Matti Aarnio wrote:
> On Mon, Oct 23, 2000 at 09:16:35AM -0700, Ben Greear wrote:
> > > 4 extra bytes of hard-header-len into the upper layers. Best if
> > > I would get that only for cases which are going out thru device
> > > where those bytes would be added, and not "just in case" for all.
> > > (That selective adding, of course, is layering violation.)
> > You need the outgoing pkt length, which means you must know your device
> > at the time you allocate the SKB. That doesn't really seem feasible to me.
> > (Routing, bridging, pkt-filtering, all make 'routing' decisions after the
> > SKB has been created...)
> Indeed. That is why I used term "layering violation"...
> What I do think is worth considering:
> Have the LL_MAX_HEADER replaced with a global integer, and
> adding support for some protocol (registering a protocol in)
> would be allowed to (with a spinlock?) increment the value
> in there. (It is "a read-a-lot, modify rarely", after all,
> thus having ATOMIC access there is serious waste of cycles.)
So, you get a pkt coming in, and then add a protocol, then then try to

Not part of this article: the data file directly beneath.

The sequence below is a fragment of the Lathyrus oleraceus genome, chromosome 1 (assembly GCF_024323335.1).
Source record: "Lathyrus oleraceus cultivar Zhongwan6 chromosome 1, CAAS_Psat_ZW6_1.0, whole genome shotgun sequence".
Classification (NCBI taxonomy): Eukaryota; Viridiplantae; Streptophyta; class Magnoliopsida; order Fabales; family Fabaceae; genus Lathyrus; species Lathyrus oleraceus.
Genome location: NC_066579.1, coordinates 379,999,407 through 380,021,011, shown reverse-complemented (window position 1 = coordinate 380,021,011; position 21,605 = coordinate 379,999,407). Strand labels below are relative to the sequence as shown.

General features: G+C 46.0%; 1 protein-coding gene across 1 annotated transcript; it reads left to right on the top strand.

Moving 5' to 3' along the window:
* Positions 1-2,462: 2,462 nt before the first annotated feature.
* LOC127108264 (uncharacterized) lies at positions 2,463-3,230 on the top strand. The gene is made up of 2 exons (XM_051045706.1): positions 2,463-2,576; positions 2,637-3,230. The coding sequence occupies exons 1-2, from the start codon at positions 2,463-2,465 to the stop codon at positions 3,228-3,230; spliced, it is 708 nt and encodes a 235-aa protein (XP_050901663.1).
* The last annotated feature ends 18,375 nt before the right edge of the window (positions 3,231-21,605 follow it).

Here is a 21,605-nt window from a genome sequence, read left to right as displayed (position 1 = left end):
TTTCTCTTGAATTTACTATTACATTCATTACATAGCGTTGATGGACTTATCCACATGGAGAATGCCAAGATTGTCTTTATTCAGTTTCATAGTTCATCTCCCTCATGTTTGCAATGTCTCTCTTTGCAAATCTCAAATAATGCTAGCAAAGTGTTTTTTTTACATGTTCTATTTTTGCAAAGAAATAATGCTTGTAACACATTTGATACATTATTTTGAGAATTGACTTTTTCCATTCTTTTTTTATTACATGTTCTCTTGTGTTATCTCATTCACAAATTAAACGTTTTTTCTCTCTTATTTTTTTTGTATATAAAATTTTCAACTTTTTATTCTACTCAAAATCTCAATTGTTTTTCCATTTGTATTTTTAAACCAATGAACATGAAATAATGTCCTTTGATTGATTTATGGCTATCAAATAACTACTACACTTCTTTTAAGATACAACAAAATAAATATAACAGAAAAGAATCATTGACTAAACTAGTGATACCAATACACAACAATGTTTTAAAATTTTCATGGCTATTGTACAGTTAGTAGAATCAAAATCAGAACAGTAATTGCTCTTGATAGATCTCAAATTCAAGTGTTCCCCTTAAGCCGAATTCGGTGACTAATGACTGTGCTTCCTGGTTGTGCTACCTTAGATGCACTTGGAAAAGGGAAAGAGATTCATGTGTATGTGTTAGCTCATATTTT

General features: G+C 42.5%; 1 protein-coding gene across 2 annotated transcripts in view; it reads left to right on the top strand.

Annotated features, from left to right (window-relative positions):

egress the pkt over the new protocol. It's now the wrong size, because it was
the proto was initialized.
This isn't too likely to happen, perhaps...but it would still require
a lot of defensive coding that may not currently be in place.
> Because all frames can not be added on top of each other,
> some smarter way to stack them would be nice for easier
> protocol plugin registration.
What does this really gain you?
More efficient use of memory? (Perhaps, but not much I think...)
Performance? (I doubt it, can someone offer an argument in favor?)
I don't think it's simpler, though it may make that one particular
place in netdevice.h cleaner.
> The more I think of these, the more I think we need to start
> supporting MBUF-like block chains. Their uses should be
> seriously deprecated and most commonly used protocols and frames
> should still use pre-allocation of "hard header", but rarer
> things could do chains.
Chopping up your memory into blocks (which means allocating each block, right?)
does not seem any more efficient that just leaving adequate space at the
beginning of the skb, as is possible now. It would probably suck as far as
the cache is concerned too...
Ben Greear (greearb@xxxxxxxxxxxxxxx) http://www.candelatech.com
Author of ScryMUD: scry.wanfear.com 4444 (Released under GPL)